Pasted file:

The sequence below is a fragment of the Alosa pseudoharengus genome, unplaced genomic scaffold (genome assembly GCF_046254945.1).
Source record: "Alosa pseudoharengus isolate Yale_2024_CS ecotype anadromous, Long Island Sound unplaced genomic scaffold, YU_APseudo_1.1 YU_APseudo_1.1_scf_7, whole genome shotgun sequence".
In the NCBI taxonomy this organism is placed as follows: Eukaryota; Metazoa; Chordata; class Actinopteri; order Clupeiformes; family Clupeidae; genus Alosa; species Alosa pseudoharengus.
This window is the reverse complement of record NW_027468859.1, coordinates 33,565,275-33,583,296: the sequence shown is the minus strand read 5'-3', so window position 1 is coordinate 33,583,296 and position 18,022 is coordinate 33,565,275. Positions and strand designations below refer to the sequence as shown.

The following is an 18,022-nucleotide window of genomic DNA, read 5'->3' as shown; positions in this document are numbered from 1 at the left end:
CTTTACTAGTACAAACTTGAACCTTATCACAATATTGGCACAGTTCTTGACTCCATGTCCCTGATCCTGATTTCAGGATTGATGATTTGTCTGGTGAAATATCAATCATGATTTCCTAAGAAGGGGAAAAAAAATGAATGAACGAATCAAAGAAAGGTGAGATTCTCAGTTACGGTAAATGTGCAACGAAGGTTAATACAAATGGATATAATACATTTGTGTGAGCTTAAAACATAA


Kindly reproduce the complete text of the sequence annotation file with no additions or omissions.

The sequence below is a fragment of the Alosa pseudoharengus genome, unplaced genomic scaffold (genome assembly GCF_046254945.1).
Source record: "Alosa pseudoharengus isolate Yale_2024_CS ecotype anadromous, Long Island Sound unplaced genomic scaffold, YU_APseudo_1.1 YU_APseudo_1.1_scf_7, whole genome shotgun sequence".
In the NCBI taxonomy this organism is placed as follows: Eukaryota; Metazoa; Chordata; class Actinopteri; order Clupeiformes; family Clupeidae; genus Alosa; species Alosa pseudoharengus.
This window is the reverse complement of record NW_027468859.1, coordinates 33,565,275-33,583,296: the sequence shown is the minus strand read 5'-3', so window position 1 is coordinate 33,583,296 and position 18,022 is coordinate 33,565,275. Positions and strand designations below refer to the sequence as shown.

The following is an 18,022-nucleotide window of genomic DNA, read 5'->3' as shown; positions in this document are numbered from 1 at the left end:
CTTTACTAGTACAAACTTGAACCTTATCACAATATTGGCACAGTTCTTGACTCCATGTCCCTGATCCTGATTTCAGGATTGATGATTTGTCTGGTGAAATATCAATCATGATTTCCTAAGAAGGGGAAAAAAAATGAATGAACGAATCAAAGAAAGGTGAGATTCTCAGTTACGGTAAATGTGCAACGAAGGTTAATACAAATGGATATAATACATTTGTGTGAGCTTAAAACATAA